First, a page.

Creed is something special. It’s an entirely sincere, entirely reverential sequel to the Rocky movies, but one trying to do something different with the “franchise.” Sylvester Stallone’s Rocky, while extremely important in the film, isn’t the protagonist. He’s not even lead Michael B. Jordan’s sidekick. He’s a cute old man who doesn’t understand cloud computing. Director Coogler, along with co-screenwriter Aaron Covington, occasionally stumble fitting Stallone into the movie. For a while, it seems like his presence is a condition of the franchise license, as Coogler carefully transitions the viewer away from the idea of Stallone as the hero. Jordan doesn’t start the film–the film starts in flashback–so when the handover is complete isn’t just when Creed stops playing at being a Rocky movie, but also when Jordan fully takes on the picture.
Coogler and Covington’s script is deliberate and careful in how it brings the viewer into the world of film (the approach owes a lot to how Stallone’s own Rocky Balboa handled viewer familiarity with the characters). Even though it’s a boxing movie, with some fantastic fight sequences thanks to Coogler and his cinematographer, Maryse Alberti–though without much input from the editors, as Coogler likes to show off how close he and Alberti can get to the bout without cutting, Creed more often relies on Jordan as an intentionally tragic character, juxtaposing him against Stallone’s own intentional tragedies. That concept, the personal, conscious responsibility for misery, isn’t Creed’s point. It’s just an observation from Coogler and his actors. (One has to imagine both Stallone and Jordan loved getting to essay these roles).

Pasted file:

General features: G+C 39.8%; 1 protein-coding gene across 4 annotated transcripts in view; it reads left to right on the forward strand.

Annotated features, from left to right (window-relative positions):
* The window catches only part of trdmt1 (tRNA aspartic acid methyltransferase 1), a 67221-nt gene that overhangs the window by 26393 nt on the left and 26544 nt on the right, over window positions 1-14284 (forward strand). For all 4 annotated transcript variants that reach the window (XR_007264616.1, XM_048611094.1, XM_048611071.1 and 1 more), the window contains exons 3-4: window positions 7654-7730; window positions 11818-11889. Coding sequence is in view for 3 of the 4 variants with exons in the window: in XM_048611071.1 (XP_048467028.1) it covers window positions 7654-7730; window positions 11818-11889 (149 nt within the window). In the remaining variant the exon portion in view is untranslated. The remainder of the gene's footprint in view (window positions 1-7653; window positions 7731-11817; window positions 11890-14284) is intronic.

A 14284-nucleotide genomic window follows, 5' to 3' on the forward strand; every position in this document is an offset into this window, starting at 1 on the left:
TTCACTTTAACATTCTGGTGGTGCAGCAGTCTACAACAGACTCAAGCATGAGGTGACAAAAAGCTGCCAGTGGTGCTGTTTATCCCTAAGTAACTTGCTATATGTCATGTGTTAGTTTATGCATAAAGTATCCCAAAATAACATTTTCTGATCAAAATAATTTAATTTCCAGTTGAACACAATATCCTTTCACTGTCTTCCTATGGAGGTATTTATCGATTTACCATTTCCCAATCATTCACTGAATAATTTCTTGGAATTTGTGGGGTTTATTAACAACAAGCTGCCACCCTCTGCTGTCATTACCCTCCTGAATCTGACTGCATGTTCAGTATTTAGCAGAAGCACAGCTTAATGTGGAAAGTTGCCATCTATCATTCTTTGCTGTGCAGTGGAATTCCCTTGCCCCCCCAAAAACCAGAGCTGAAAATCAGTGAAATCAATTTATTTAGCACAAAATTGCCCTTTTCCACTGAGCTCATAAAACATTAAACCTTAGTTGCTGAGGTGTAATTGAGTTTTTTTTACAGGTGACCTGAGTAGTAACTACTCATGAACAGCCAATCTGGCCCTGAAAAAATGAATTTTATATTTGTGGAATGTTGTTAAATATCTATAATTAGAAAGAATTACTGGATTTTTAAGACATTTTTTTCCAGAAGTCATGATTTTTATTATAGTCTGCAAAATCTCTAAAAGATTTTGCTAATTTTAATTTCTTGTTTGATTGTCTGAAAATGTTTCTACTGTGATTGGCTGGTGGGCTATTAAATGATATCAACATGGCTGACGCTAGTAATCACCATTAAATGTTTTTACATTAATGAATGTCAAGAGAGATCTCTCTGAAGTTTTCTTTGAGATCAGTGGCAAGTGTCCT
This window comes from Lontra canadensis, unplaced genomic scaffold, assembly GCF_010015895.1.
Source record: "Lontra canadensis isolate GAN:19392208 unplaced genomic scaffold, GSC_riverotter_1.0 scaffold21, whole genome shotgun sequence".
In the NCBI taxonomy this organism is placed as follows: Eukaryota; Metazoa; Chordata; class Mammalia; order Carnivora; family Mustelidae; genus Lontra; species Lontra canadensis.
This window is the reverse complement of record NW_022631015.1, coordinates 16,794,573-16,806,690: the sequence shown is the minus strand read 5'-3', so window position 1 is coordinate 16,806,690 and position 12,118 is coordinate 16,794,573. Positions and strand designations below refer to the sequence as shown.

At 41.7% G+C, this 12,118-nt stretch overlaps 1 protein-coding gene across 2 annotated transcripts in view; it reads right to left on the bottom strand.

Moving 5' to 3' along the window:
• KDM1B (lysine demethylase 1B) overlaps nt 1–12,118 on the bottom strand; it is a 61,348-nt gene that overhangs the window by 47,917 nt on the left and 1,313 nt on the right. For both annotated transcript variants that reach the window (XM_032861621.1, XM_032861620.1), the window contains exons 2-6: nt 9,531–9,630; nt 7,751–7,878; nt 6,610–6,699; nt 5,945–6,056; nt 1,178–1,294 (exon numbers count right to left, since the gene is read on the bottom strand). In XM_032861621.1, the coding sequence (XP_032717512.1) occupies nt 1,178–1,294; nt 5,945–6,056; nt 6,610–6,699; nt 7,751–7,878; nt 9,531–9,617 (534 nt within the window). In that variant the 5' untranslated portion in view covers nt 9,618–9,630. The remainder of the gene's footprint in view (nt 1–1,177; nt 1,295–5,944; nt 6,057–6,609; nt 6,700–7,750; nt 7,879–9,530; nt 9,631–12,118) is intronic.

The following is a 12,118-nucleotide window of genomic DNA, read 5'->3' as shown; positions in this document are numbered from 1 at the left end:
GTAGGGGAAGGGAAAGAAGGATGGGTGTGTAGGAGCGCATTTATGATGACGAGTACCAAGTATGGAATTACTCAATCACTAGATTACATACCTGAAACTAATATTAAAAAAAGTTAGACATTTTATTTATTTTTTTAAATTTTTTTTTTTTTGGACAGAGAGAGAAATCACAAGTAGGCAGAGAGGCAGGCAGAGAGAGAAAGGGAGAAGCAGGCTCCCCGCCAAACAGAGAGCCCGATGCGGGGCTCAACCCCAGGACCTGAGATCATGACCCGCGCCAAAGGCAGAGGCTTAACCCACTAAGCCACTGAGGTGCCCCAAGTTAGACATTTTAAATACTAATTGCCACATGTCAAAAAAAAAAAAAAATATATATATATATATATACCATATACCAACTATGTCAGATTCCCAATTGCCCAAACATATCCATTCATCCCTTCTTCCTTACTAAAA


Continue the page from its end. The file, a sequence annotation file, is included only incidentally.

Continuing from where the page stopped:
Because Creed is, deep down, a rootin‘, tootin’ crowd pleaser. It’s just an exceptionally well-made one and an exceptionally thoughtful one. Coogler’s ambitions for the film are to tell its entirely absurd story well. And Coogler’s not afraid to take shortcuts. He casts Phylicia Rashad as Jordan’s foster mother (he’s her husband’s illegitimate son) and there’s no one possibly better for the role. Rashad brings a gravitas to her (too few) scenes and is always present in the film, even when she’s off-screen (too much of the time). Because Coogler knows how his audience is going to respond to her general presence, not just her performance.
Also very important is Tessa Thompson as Jordan’s love interest. She doesn’t get enough to do, though Coogler and Covington give her a lot of ground situation, but the romance gives she and Jordan some great scenes. Thompson does really well.
And Jordan’s great. He’s got a great role, even if the film isn’t about chronicling the character’s internal struggles. Or even representing them on an epical external scale.
Because Creed isn’t meant to be high art. It’s meant to be high entertainment, just from someone better suited for high art. Coogler, Jordan and Stallone do something really cool. They figure out how to make soullessly commercial nostalgia entertainment entirely, undeniably sincere.
Directed by Ryan Coogler; screenplay by Coogler and Aaron Covington, based on a story by Coogler and characters created by Sylvester Stallone; director of photography, Maryse Alberti; edited by Claudia Castello and Michael P. Shawver; music by Ludwig Göransson; production designer, Hannah Beachler; produced by Robert Chartoff, William Chartoff, David Winkler, Irwin Winkler, Kevin King Templeton and Stallone; released by Warner Bros.
Starring Michael B. Jordan (Adonis Johnson), Sylvester Stallone (Rocky Balboa), Tessa Thompson (Bianca), Phylicia Rashad (Mary Anne Creed), Tony Bellew (‘Pretty’ Ricky Conlan), Ritchie Coster (Pete Sporino), Graham McTavish (Tommy Holiday) and Wood Harris (Tony ‘Little Duke’ Burton).